Review posted September 2, 2016.
Balzer + Bray, 2015. 345 pages.
2016 Printz Award Winner
I read this book because it won the Printz, and probably would have given up otherwise. This book contains magical realism, which isn't really my thing. I like fantasy that makes logical sense. I know that sounds silly, but I like there to be logical rules to the magic and a reason for the magic to exist. This is much more free-form, with gaps.
However, the writing is beautiful. I came to care deeply about Finn and the people around him.
Here's how the book begins:
The people of Bone Gap called Finn a lot of things, but none of them was his name. When he was little, they called him Spaceman. Sidetrack. Moonface. You. As he got older, they called him Pretty Boy. Loner. Brother. Dude.
But whatever they called him, they called him fondly. Despite his odd expressions, his strange distraction, and that annoying way he had of creeping up on a person, they knew him as well as they knew anyone. As well as they knew themselves. They knew him like they knew that Old Charlie Valentine preferred his chickens to his great-grandchildren, and sometimes let them roost in the house. (The chickens, not the children.) The way they knew that the Cordero family had a ghost that liked to rifle through the fridge at night. The way they knew that Priscilla Willis, the beekeeper's homely daughter, had a sting worse than any bee. The way they knew that Bone Gap had gaps just wide enough for people to slip through, or slip away, leaving only their stories behind.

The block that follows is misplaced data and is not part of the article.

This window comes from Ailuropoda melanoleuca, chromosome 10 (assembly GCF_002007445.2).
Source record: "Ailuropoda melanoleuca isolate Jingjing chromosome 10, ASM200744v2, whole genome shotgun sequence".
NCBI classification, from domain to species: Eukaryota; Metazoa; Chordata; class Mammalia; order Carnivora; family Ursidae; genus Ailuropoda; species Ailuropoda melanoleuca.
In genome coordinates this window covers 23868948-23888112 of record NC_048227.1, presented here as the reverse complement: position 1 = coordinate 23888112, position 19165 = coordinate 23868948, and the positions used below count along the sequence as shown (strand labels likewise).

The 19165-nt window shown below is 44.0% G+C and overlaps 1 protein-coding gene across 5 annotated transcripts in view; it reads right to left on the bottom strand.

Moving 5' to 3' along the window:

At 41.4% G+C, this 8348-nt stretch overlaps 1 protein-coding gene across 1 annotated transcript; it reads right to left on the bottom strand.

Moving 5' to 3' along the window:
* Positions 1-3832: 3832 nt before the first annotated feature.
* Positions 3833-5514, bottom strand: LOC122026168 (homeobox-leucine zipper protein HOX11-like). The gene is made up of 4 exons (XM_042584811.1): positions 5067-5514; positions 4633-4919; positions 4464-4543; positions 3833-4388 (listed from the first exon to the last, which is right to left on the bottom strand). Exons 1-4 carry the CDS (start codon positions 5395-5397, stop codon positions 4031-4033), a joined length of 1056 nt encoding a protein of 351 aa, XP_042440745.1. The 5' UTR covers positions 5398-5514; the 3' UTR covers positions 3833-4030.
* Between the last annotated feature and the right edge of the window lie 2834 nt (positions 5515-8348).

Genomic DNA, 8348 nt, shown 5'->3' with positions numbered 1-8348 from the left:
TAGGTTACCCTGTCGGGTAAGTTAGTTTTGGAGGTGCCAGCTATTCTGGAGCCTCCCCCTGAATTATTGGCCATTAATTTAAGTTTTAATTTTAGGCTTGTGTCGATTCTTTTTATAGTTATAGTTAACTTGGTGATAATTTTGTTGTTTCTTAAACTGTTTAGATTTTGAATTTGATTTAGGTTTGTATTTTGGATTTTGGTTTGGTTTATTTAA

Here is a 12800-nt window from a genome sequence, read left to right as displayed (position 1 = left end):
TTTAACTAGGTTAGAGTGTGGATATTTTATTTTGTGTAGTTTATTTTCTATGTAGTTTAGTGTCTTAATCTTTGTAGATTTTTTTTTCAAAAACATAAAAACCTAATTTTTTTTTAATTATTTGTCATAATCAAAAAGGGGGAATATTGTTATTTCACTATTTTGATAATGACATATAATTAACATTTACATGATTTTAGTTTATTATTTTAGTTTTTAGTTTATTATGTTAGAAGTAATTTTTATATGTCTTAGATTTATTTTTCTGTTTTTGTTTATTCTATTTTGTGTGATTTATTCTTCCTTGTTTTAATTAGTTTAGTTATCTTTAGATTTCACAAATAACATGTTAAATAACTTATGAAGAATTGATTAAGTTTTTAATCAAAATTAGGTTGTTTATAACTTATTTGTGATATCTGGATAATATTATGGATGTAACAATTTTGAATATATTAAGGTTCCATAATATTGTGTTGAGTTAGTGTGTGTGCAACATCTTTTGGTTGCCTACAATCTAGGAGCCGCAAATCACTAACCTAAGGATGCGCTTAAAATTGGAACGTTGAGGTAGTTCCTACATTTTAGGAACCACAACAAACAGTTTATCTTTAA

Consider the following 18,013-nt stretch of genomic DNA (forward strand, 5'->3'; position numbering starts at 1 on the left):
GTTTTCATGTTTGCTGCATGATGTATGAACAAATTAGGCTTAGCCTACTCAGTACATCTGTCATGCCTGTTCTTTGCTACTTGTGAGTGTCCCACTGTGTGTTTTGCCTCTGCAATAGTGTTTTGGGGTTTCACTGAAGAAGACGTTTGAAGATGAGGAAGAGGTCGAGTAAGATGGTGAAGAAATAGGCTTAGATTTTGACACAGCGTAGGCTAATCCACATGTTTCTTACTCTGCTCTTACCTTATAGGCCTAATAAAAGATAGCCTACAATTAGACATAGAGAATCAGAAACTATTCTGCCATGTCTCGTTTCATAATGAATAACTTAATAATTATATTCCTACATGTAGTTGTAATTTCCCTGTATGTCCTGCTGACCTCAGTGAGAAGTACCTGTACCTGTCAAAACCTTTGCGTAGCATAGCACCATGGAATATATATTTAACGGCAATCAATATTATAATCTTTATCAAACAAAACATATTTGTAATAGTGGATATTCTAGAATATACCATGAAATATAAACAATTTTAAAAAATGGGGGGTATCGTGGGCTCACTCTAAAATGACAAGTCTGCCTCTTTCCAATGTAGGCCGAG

Weeks before the story starts, Roza slipped away. Finn is the only one who was there. He knows a man took her away, and Finn didn't stop him.
Finn was confused. He thought she wanted to go with the man -- until it was too late. Until he saw her hands slapping at fogged glass and the gleaming black SUV was swallowed up by the gathering dark.
And then he wasn't able to describe the man. Finn told how he moved, what he was like. But that isn't enough. Everyone is angry with him, and no one really believes Roza didn't just decide to leave as mysteriously as she arrived.
Finn's brother Sean, especially, thinks that he's been left again. He doesn't believe Sean that Roza wouldn't do that, that Roza is in trouble. If there was a man, why can't Finn describe him?
The chapters about Finn and Sean are interspersed with chapters about Roza in her strange surreal captivity. The man keeping her can speak flawless Polish and can effortlessly change where he's keeping her.
Finn has a lot to learn about himself, about Bone Gap, before he can find Roza. And Roza has an important part in her own rescue. There are shades of the story of Persephone here and plenty of atmospheric paranormal elements.
I should mention that I like the way very realistic elements were woven into this mythic story. Finn has a good reason for his troubles describing the man who took Rosa, and Sean has good reasons for not trusting people. I like the way magic and reality are beautifully woven together in this lovely book.